The history of Chateau Pichon-Longueville Baron is a tale of two estates. The chateau and vineyard known as Pichon Baron was given in dowry to the founder’s daughter when she married Jacques du Pichon Longueville. After the death of their descendent, the Baron Joseph de Pichon Longueville, in 1850 the estate was again divided - on his deathbed, he gave what became Chateau Pichon Baron to the men of his family, and what became Chateau Pichon Lalande to the women - resulting in, some say, more masculine and sensuous styles of wine respectively!
Between the 1960’s and the 1980’s, the estate went through a period of rather lacklustre production - however, since 1990, they have been producing, according to many, some of the best wines in their history. The 2016 has earned high praise and glowing comparisons to their legendary 1990 Pichon Baron.
Crazy aromas of sweet tobacco and black fruit. Tar and lead pencil, too. Blackcurrants and blackberries. Solid core of fruit and ripe tannins here. It’s full-bodied and chewy. Extremely long. Fascinating wine. Structure with elegance. Extremely creamy and very, very melted together. A classically proportioned wine. 71% cabernet sauvignon, 23% merlot, and 6% cabernet franc.
98-99 points, James Suckling, June 2020.
A serious, muscled Pichon Comtesse that grabs you from the first nose. The width and texture is evident, feeling both more plush and supple in its fruit character. It's elegant and balanced but packed full of textured raspberries, blueberries and cassis, juicy, with a rise on the finish and clear tannic grip. Very Pauillac in style, more so than the 2018 with great length. Not as structured as the 2016 or the 2010 but not far off and this is easily one of the wines of the vintage. Its heft shares some similarities to its neighbour Latour, which is not always the case in this most feminine of Pauillac wines. Closes down pretty quickly on the finish, suggesting the initial rich fruit is a hint of what is to come but that it will take its time to show itself in bottle. Tasted twice, four weeks apart and it delivered both times. No Petit Verdot in this vintage. Drinking Window 2027 - 2040.
98 points, Jane Anson, Decanter, June 2020.
A blend of 71% Cabernet Sauvignon, 23% Merlot and 6% Cabernet Franc (with no Petit Verdot this year), the 2019 Pichon Longueville Comtesse de Lalande came in at an alcohol of 14.15% and a pH of 3.7. Medium to deep garnet-purple in color, it sails out of the glass with a stunning array of Black Forest cake, warm cassis and wild blueberries scents with underlying hints of Morello cherries, redcurrant jelly, pencil shavings, menthol and aniseed with a touch of charcoal. The medium-bodied palate packs a lot of fruit into an elegant package, featuring very finely grained, silt-like tannins and seamless freshness, finishing long with loads of lingering mineral and exotic spice accents.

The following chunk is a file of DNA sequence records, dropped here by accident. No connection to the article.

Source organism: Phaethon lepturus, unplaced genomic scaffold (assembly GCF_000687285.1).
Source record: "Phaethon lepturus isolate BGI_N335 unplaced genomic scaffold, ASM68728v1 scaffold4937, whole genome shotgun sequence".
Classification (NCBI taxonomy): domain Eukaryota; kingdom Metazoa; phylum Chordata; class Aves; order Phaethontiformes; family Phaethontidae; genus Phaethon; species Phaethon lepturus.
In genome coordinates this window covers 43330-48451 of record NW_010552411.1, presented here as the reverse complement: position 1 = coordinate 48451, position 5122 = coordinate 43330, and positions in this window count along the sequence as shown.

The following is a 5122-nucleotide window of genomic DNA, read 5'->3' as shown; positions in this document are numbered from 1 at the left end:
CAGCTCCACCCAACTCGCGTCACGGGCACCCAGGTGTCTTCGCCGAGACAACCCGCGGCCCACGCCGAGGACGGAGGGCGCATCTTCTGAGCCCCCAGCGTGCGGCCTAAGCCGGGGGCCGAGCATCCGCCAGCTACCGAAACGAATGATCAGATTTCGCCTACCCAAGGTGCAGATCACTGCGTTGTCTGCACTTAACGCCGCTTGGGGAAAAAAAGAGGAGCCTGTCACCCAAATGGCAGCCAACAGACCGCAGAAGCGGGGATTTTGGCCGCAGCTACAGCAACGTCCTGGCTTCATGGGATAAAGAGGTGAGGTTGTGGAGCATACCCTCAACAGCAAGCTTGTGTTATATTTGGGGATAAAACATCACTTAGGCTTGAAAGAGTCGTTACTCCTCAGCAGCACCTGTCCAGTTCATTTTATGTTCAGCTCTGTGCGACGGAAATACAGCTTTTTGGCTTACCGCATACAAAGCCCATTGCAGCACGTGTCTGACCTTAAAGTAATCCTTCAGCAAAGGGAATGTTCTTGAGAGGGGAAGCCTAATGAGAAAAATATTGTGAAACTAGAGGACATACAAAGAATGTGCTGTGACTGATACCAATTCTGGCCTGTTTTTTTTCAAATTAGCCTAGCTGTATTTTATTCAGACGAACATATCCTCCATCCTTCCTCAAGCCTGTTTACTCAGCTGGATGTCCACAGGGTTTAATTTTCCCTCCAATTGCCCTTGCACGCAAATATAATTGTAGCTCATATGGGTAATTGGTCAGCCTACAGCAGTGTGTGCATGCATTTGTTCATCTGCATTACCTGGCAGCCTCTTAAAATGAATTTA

97-99 points, Lisa Perrotti-Brown MW, June 2019.
The 2019 Pichon-Longueville Comtesse de Lalande was picked 16 September to 8 October. It has a showstopping nose: intense black fruit laced with graphite and mint. (Whisper it...it reminds me of their First Growth next-door neighbour.) The palate is underpinned by very refined tannins that cradle what may well be the purest fruit you will find in this vintage. Unbelievably precise all the way through to the finish, I admit staring at my glass trying to find fault with it. Unless winemaker Nicolas Glumineau gets distracted by the new Cure album and makes a catastrophic error during the rest of its élevage, which he is not prone to doing, you are not looking at a modern-day 1982 or 2016, but something even better and more profound. Tasted from three bottles with consistent notes.
98-100 points, Neal Martin, Vinous, June 2020.
Pauillac is Bordeaux’s most acclaimed appellation, the only one with three Premier Cru properties: Château Lafite-Rothschild, Château Mouton-Rothschild and Château Latour. These and other Pauillac chateaux produce robust, full-flavored and long-lived red wines made from Cabernet-based blends. Though winemaking techniques and microclimates vary throughout Pauillac, producing some variations in style, classic Pauillac wines have juicy flavours of blackcurrant and cedar, often with coffee, chocolate and graphite notes. Pauillac, part of the Médoc region on Bordeaux’s Left Bank, has gravelly and well-drained soils that force vines to grow long and strong roots. Struggling a bit for water, the vines produce grapes with high tannins and concentrated juices. Nearby rivers and the Atlantic Ocean modulate temperatures, preventing the grapes from ripening too quickly. Such grapes make powerful wines that may age and improve for decades. However, in Pauillac, as in other old-world wine regions, some winemakers are working to develop softer red wines that maintain the local wines’ traditional substance and flavours, but are more approachable immediately upon release.